"Somehow," my wife observes the next morning, "it never dawned on me what it was when you mentioned the plate glass at the counter."
The parking lot is still full as we prepare to leave at 11:00 am. I return the key for the $5.00 deposit, and we're on our way.
Venice Beach is definitely where it's hap'nin, but the congestion isn't to our taste. After a short visit we move on to Santa Monica. It is a beautiful afternoon in the largest metropolitan area in the world, and the surf and sand are nice; but it isn't the Mexican playa -- there are too many people even if they aren't paying any attention to us, and the water is cold and not nearly as clear. We drive up the coastal highway a few miles past Malibu until we're clear of the city and the endless garage doors shielding us from the surf, then turn around. On the way back we pull over to the edge of the highway along Las Tunas State Beach -- at a narrow spot where the coastline has cut so close to the road that there is no room even for very thin garage doors. We park and get out to stretch. There are only a few people here on this bluff, where no one goes except God and the four lanes of bumper-to-bumper traffic assaulting our eardrums from behind.
It is more peaceful here than one might expect. For a while we stare into the surf from our perch, wishing we were on some remote Mexican playa. I step to the very edge and idly look straight down. There is a solitary tent directly below us pitched on the only ten feet of visible sand anywhere in sight, a man and woman lounging on cots beside the tent and three children playing in the surf. My heart leaps in one gigantic throb. They have found the reasonable essence, for Los Angeles, of what we are addicted to in Mexico -- the closest thing to solitude to be found anywhere along the California coast. I want to join them, but that would be a grotesque invasion of their privacy. I motion to my soul mate. She steals a longing peek over the edge, and we reluctantly get back into the car and move on. Their secret is safe with us.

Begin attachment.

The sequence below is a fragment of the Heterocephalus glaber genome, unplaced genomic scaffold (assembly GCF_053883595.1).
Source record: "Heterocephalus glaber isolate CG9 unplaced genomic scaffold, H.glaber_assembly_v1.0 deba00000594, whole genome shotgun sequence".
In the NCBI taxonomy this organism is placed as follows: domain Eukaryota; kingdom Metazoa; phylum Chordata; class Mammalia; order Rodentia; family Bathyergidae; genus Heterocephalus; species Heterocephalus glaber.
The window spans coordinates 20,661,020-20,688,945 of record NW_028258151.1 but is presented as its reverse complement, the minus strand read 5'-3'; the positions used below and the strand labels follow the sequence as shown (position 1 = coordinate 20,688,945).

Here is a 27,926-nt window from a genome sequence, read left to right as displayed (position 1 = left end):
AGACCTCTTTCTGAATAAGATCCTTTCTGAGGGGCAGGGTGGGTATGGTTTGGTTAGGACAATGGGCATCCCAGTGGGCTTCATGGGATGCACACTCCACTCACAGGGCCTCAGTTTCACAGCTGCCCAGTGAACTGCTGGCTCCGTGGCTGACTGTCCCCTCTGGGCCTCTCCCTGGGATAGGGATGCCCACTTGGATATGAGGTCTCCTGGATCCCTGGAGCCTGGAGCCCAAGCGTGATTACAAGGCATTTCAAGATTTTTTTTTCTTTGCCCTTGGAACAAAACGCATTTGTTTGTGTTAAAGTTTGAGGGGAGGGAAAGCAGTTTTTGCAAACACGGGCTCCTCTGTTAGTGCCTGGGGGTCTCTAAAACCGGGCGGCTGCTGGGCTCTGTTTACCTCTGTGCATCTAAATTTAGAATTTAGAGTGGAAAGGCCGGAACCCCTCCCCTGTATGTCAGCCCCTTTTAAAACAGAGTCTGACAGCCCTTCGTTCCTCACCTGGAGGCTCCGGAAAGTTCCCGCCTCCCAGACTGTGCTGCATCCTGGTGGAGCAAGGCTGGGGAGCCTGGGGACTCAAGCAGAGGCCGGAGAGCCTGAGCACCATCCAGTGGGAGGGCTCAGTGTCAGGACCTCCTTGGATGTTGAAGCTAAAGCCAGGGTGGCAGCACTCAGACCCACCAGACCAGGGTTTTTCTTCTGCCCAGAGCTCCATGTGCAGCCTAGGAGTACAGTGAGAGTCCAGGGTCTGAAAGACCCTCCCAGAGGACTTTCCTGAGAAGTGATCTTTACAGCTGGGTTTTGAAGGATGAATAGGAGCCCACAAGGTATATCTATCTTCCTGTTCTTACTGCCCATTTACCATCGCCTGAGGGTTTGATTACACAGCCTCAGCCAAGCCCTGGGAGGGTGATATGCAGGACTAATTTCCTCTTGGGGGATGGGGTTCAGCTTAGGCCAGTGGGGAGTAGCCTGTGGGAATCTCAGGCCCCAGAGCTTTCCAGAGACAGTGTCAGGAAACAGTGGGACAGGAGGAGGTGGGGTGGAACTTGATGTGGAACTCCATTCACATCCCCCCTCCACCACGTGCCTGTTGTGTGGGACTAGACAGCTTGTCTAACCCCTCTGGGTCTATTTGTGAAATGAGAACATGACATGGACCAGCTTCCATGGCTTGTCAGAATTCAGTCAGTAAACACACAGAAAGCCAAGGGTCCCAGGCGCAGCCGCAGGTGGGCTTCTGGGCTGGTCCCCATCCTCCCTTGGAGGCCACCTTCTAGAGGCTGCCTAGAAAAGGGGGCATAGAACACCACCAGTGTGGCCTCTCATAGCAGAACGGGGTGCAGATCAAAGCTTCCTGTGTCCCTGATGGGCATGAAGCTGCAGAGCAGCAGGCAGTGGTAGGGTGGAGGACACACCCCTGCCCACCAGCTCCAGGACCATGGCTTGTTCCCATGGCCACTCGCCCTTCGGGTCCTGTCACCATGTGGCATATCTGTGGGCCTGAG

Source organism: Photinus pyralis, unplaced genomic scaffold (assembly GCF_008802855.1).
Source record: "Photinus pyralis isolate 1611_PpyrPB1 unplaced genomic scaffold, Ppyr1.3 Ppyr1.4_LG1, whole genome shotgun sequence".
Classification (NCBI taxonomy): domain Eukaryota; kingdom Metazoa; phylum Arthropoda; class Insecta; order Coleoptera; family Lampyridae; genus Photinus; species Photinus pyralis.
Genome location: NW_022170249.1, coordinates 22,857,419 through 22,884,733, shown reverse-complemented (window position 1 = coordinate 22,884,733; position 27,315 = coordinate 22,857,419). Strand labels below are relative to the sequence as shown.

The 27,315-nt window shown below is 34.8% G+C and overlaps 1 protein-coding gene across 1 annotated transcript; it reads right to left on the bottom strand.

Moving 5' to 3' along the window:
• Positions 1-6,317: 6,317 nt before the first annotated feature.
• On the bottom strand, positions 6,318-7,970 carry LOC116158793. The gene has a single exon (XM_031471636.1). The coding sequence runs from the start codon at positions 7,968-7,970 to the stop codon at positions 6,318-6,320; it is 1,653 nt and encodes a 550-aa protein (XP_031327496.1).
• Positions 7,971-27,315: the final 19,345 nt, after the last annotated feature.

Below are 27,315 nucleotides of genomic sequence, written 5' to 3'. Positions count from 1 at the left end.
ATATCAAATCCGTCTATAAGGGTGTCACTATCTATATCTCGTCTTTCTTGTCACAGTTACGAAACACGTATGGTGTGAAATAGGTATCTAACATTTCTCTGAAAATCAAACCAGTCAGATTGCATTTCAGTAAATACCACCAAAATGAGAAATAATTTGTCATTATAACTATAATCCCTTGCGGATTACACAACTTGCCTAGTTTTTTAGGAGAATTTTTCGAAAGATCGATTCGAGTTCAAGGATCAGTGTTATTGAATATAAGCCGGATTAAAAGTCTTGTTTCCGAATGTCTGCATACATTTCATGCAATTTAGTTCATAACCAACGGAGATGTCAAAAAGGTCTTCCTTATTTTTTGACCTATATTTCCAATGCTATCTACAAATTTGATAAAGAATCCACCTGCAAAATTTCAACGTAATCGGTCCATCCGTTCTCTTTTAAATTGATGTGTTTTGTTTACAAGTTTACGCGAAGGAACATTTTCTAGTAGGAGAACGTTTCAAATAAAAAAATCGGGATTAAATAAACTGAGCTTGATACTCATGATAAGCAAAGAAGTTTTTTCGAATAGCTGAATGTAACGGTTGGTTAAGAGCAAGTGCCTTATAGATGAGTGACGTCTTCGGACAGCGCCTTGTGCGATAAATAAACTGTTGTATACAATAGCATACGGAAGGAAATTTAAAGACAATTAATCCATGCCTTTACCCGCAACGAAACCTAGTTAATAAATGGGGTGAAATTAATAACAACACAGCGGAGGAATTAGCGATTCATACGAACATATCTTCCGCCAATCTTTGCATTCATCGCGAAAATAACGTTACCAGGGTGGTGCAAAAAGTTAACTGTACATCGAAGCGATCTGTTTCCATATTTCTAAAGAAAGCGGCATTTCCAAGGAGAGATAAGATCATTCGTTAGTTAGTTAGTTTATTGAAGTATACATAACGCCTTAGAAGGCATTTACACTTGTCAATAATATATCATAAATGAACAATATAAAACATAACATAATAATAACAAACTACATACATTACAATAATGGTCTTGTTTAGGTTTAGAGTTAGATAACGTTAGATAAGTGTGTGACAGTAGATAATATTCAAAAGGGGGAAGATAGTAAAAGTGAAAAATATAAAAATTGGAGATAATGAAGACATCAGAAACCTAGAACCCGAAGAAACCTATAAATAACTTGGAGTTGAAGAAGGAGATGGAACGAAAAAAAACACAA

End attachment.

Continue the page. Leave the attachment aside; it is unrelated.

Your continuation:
We head up Wilshire Boulevard to the La Brea Tar Pits, then retrace our path to Sepulveda and turn south looking for another hotel. It isn't long before we're holed up in the beautiful and luxurious Sunburst Motel with a delicious Japanese food-to-go supper. The Sunburst, just off Venice Blvd., features well-appointed, spacious rooms and a complimentary breakfast. After I express concern over my wife having to negotiate the stairway to the second floor we are generously offered an oversized ground-level handicapped room complete with refrigerator. The cost? Only $10 more than the bordello of the night before.
"How much did you pay for that room," the clerk asks me after I tell him about the previous night.
"I had no idea," he responds, a look of incredulity coming over his face.
After filling our stomachs and our fuel tank we reluctantly turn down Interstate 10 and head for home. It is as much a relief to us as we usually feel heading out of our own city toward Mexico2. All in all, we should have gone to the playa.
May 27-30, 2005
1As our minds have already been flushed, and the receipt quite unsurprisingly does not identify the name or address of the motel, this splendid palace will have to stay anonymous for all posterity.
2Wednesday after our return there is a landslide reported in Laguna Beach: Eighteen houses lost and 43 more in danger.
Copyright (c) 2005-2011
Larry K. Fox